Your credit history is represented by credit scores. They are the driving force in determining
whether or not you qualify for a home loan. A credit score calculates the probability of default—how
likely you are to make your loan payments on time. Although the scores may seem arbitrary,
the science—especially over the past 20 years—has made them fairly accurate.
Equity Atlas knows and understands the science. This can provide an upper hand in resolving
credit issues that may be affecting your scores. Even with a low score, given sufficient
time and a game-plan (usually 1-2 years), one is able to improve the scores to a point where
one qualifies for a home loan.
Credit Score Rankings
In the event you have no credit or less-than-perfect credit, don't worry.
There are proven strategies for building good credit. Credit scores are
based on your credit history, how much money you owe, how long you've owed it,
how many new accounts you have, how often you miss or are late with payments,
and what type of credit accounts you have. Changes in any of those factors will
cause your score to recalculate.
Take a look at the minimum scores listed under Loan Programs
The higher your credit score, the more loan options you'll qualify for and the more likely you'll qualify for a lower rate. There are three credit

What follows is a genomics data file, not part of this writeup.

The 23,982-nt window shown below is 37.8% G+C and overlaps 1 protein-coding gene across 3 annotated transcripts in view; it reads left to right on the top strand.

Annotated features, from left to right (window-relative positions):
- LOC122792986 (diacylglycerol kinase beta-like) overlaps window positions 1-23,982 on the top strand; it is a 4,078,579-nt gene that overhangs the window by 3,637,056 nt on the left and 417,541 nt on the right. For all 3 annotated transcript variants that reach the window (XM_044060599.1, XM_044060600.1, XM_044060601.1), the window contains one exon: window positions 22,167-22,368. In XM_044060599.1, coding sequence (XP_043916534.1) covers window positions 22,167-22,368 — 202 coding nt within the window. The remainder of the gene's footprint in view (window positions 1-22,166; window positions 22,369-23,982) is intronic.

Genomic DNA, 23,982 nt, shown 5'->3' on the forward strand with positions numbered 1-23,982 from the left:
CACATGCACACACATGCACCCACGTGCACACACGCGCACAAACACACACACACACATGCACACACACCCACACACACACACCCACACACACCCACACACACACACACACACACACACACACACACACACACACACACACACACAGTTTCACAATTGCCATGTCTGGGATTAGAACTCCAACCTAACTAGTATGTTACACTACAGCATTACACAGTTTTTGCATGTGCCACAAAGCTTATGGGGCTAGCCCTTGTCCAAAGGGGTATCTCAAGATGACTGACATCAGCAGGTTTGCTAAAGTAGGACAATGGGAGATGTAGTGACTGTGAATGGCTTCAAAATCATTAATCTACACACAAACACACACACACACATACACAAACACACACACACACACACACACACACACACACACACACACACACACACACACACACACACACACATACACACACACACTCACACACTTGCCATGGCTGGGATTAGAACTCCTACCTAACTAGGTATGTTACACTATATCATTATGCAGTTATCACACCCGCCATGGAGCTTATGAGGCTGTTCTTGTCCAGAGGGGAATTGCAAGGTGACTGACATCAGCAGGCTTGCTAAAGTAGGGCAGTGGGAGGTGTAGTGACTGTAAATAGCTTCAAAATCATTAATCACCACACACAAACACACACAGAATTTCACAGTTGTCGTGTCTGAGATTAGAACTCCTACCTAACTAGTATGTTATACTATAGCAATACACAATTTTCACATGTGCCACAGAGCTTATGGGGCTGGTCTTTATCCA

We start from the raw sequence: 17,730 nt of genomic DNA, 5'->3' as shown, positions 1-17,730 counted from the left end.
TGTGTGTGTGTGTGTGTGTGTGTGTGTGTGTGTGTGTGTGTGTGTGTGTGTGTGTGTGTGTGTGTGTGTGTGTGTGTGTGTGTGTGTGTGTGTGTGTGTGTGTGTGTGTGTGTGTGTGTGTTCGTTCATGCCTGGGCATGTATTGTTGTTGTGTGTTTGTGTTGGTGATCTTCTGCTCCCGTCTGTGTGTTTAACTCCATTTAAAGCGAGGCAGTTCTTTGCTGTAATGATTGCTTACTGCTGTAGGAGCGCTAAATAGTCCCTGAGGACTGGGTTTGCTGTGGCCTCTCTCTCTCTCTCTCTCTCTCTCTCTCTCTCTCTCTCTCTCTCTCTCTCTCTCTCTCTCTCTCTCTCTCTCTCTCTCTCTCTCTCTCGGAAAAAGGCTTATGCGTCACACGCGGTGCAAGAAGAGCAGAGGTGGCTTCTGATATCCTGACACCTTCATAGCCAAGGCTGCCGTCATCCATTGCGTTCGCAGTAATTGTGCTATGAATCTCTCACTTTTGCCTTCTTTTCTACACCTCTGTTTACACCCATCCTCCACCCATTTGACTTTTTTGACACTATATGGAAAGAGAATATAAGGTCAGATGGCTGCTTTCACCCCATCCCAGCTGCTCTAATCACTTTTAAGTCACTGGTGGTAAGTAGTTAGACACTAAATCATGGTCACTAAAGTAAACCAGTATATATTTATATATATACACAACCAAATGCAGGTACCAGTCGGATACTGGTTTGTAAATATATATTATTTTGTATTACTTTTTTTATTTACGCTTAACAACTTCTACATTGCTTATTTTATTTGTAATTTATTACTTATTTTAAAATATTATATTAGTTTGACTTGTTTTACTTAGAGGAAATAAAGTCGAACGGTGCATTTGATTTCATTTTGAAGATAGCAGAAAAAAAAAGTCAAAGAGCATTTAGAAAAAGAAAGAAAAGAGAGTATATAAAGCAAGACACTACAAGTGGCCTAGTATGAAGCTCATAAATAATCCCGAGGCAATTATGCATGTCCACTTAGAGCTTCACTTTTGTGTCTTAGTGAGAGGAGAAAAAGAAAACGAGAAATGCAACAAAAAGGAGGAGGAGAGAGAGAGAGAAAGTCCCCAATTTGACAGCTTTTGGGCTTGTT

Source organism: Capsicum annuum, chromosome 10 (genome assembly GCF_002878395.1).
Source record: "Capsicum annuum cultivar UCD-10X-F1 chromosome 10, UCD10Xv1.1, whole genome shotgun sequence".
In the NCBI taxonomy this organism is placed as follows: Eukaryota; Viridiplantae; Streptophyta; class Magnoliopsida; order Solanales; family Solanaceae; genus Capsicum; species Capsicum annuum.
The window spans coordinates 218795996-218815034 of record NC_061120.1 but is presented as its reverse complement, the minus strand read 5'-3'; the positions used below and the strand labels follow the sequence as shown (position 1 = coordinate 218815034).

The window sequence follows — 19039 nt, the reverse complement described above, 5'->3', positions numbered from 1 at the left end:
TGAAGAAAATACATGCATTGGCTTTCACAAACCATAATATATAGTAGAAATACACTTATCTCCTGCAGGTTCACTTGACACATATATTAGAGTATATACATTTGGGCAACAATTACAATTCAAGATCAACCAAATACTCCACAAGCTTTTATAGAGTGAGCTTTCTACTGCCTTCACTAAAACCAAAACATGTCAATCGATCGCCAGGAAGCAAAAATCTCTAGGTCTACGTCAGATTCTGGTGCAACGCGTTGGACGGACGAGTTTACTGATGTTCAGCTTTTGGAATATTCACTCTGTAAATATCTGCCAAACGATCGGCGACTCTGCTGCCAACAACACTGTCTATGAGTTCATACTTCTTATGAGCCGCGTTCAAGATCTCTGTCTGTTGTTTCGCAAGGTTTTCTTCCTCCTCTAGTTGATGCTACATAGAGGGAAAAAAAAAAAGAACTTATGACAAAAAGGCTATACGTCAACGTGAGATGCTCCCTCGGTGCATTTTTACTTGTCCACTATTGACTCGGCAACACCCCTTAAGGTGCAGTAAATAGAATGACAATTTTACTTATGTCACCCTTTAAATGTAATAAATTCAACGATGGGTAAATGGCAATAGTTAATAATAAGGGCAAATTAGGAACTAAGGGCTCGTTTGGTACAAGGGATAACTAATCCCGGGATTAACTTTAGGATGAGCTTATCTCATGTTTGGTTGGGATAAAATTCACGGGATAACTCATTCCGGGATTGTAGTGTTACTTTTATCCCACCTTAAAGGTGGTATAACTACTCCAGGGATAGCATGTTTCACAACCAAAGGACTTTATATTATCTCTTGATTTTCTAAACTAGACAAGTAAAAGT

reporting agencies who provide complimentary credit reports annually through the sanctioned U.S.
Government website, www.annualcreditreport.com
Sometimes there can be incorrect information on the reports. If you discover any mistakes that
need correcting, it's best to contact the credit agency as soon as possible. Removing errors
can take time, and there is a lag-time between when the correction is made and when the credit
score improves. Not sure how to manage this process? Contact one of our Home Loan Advisors
for further information and assistance on how to improve your credit scores.
Let our expert Home Loan Advisors assist you with the process of building or rebuilding your credit.
It's only a matter of time before you'll be eligible for a home loan. The Great Recession affected
many households and potential homebuyers.
Don't let this stop you in your pursuit to own a home.
Here are some examples of our clients building the credit they needed:
For Joe, 37, and his family, rebuilding their
was a long-term affair.
Affected by a layoff during the
, they were forced to sell their
home as a
. During the three year mandatory waiting period, they slowly
rebuilt their credit. When the time came, they were ready to buy. Utilizing a low
requirements, they were able to find
a home that met their family's needs. Joe, his wife, and two children now live in a
single-story home in a beautiful SE Portland neighborhood.
Elsa, 26, and her husband were committed to purchasing their first home.
With minimal income and savings, several loan programs were utilized including the
Credit Certificate. Unbeknownst to them, was the fact her husband had multiple medical
collections on his
. The claims had been reported in error. It took several
months of continuous correspondence before they were removed. The end result was a sufficient
improvement in his
s which enabled Elsa and her husband to purchase and close
on their first dream home.
Melissa, 39 and her husband owned their home for 10 years. They decided to do a
to lower their rate as well as provide funds for the purchase of an